Ever wondered where the names for some of Loughborough University's halls and buildings come from? Meghan McCabe investigates the proud history of our campus' buildings, with fifteen names that have inspired their names as part of Label's Fifteen Year Anniversary online countdown.

Robert Bakewell

Bakewell is considered to be one of the most important figures in the British Agricultural Revolution and a profound agriculturist himself. Bakewell was the first to implement selective breeding of livestock which led to specific improvements in sheep, cattle and horses and knowledge of artificial selection.

Sir Clifford Butler

Butler was a Vice Chancellor of the university from 1975 to 1985.

Sir George Cayley

Cayley is considered to be one of the most important people in the history of aeronautics. Many consider him to be the first true scientific aerial investigator and the first person to understand the underlying principles of flight. He designed the first actual model of an aeroplane.

David Collett

Collett was the Chairman of Loughborough University Council from 1966 to 1982.

Alfred Thomas Eggington

Eggington was awarded the Military Cross in 1916 and was a former headmaster of Loughborough College.

Sidney Baker Falkner

Falkner was a founder and former head of aeronautical engineering.

Michael Faraday

Faraday Hall is named after the renowned English scientist, who made contributions to the fields of electromagnetism and electrochemistry. He was one of the most influential scientists in history with his scientific efforts ensuring that electricity became practical for use in technology.

Dr Harry French

French was an engineer and physicist who became Senior Pro Counsellor and Chairman of Council in 1981 until 1986.

Herbet Haslegrave

Haselgrave was a British engineering academic who developed Loughborough Technical College into Loughborough University of Technology in 1966.

William Morris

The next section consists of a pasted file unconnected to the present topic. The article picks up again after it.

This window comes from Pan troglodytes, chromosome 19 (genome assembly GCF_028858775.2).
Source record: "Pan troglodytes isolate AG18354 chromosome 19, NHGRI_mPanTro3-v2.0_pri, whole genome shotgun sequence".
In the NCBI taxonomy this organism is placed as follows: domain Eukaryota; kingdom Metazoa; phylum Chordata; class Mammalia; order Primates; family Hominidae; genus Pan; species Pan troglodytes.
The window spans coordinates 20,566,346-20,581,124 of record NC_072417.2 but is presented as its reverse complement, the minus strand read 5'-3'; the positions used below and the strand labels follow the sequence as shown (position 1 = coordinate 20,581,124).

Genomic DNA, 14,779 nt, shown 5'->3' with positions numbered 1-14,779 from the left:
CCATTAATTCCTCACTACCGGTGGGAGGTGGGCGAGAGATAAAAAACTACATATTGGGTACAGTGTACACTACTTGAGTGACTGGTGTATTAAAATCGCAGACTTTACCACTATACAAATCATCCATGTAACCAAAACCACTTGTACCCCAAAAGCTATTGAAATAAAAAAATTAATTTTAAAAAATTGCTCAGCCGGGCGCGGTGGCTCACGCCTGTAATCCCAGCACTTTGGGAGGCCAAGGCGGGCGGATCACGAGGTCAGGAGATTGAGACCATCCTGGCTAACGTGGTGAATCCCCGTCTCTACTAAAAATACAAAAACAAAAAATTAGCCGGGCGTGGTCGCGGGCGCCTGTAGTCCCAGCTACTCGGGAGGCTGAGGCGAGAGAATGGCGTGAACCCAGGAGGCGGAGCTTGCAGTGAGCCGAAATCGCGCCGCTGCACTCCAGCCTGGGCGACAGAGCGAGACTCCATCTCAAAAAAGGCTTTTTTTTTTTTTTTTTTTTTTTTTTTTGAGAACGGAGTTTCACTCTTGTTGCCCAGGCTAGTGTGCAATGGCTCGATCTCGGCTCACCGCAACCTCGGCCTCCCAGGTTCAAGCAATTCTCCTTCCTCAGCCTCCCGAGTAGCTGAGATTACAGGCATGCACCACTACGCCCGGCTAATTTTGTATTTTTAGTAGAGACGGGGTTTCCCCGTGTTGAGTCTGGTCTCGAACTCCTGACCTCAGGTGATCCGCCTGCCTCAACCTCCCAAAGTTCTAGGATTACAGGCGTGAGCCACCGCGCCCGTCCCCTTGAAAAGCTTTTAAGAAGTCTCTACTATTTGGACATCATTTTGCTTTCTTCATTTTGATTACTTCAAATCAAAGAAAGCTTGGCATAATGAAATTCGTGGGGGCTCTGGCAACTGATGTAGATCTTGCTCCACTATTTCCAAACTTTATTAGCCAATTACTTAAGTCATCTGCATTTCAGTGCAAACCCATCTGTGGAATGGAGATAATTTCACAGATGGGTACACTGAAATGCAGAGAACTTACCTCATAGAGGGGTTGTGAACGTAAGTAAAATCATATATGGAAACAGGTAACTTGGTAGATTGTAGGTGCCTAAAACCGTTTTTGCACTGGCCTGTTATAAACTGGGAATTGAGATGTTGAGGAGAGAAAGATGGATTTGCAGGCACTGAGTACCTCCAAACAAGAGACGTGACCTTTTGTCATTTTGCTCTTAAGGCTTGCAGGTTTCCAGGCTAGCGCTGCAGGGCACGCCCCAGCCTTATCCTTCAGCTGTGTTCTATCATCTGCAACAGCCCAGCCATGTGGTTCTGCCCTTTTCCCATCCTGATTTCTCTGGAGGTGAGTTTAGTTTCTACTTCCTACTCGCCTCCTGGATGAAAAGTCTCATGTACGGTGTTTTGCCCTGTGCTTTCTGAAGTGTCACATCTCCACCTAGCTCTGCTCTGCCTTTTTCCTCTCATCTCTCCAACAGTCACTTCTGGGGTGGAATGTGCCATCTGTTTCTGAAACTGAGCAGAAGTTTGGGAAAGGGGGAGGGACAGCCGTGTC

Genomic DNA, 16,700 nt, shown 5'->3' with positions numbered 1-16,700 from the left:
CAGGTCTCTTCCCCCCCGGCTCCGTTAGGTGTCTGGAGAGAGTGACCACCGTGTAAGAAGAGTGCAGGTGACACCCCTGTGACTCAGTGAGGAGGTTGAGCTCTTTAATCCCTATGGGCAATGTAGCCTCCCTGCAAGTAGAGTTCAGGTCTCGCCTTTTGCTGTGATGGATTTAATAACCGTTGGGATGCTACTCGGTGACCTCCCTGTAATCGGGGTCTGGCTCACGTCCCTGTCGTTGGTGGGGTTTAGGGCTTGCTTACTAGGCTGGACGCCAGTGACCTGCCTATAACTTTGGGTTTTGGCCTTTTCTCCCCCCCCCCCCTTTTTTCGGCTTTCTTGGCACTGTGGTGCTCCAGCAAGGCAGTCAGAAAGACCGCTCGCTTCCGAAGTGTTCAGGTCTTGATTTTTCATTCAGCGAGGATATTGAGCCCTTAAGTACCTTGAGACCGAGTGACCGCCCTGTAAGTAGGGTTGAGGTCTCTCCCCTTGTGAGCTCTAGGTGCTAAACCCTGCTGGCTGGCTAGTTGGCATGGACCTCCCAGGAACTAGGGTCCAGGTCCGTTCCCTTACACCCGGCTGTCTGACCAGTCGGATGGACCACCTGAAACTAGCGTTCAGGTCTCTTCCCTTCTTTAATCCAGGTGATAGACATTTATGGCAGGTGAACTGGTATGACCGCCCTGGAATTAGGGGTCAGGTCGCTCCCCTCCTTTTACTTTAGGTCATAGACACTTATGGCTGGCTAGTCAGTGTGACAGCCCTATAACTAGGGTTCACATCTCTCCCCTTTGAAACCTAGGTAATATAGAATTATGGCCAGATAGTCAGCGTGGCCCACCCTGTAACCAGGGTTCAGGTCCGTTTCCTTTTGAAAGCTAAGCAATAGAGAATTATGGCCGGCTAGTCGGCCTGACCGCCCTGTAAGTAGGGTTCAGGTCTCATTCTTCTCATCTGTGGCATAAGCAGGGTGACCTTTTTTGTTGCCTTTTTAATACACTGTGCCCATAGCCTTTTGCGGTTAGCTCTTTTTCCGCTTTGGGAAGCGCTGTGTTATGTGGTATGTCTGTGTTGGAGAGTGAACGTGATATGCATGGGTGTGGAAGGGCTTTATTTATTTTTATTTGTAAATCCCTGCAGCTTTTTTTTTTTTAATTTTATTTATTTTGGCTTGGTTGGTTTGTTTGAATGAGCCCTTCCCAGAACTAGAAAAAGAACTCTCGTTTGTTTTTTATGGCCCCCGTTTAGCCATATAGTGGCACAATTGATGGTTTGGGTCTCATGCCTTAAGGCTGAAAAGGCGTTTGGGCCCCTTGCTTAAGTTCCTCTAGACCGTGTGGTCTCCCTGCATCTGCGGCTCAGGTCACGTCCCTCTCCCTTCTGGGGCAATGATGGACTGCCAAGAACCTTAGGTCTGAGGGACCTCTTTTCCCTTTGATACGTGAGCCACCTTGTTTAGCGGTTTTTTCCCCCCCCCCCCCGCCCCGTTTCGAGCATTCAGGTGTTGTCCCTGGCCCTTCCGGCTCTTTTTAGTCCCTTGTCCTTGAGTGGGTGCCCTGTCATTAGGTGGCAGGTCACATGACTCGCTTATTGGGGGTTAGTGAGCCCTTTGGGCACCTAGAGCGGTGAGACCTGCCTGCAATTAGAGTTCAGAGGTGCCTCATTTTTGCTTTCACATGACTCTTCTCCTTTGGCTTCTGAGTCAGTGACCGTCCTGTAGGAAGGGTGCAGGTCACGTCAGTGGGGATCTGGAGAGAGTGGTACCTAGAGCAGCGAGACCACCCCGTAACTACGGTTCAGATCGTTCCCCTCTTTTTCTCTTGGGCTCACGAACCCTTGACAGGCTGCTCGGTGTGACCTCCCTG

Morris was an English textile designer, artist and writer. He founded a design firm in partnership with the artist Edward Burne-Jones and the poet and artist Dante Gabriel Rossetti.

John Phillips

After a distinguished career as a zoologist, Professor John Guest Phillips came to Loughborough University in January 1986 as its fourth Vice Chancellor.

Elvyn Richards

Richards was Loughborough University’s second Vice Chancellor from 1967 to 1975. Richards was a leading exponent of aircraft design and a world authority on noise acoustics.

Sir Henry Royce

Royce was an engineer and car designer who founded the Rolls Royce Company, which unveiled its first car in 1904. Royce’s partnership with Charles Rolls formed the basis of the world wide company that we know today.

Ernest Rutherford

Rutherford was a famous chemist and physicist who became known as the father of nuclear physics. He is remembered as the greatest experimentalist since Michael Faraday, another influence to Loughborough. He was awarded the Nobel Prize in chemistry in 1908.

Thomas Telford

Telford was a keen civil engineer, architect and stonemason, who was elected as the first President of the Institution of Civil Engineers in 1820. He designed numerous infrastructure projects from churches to docks.

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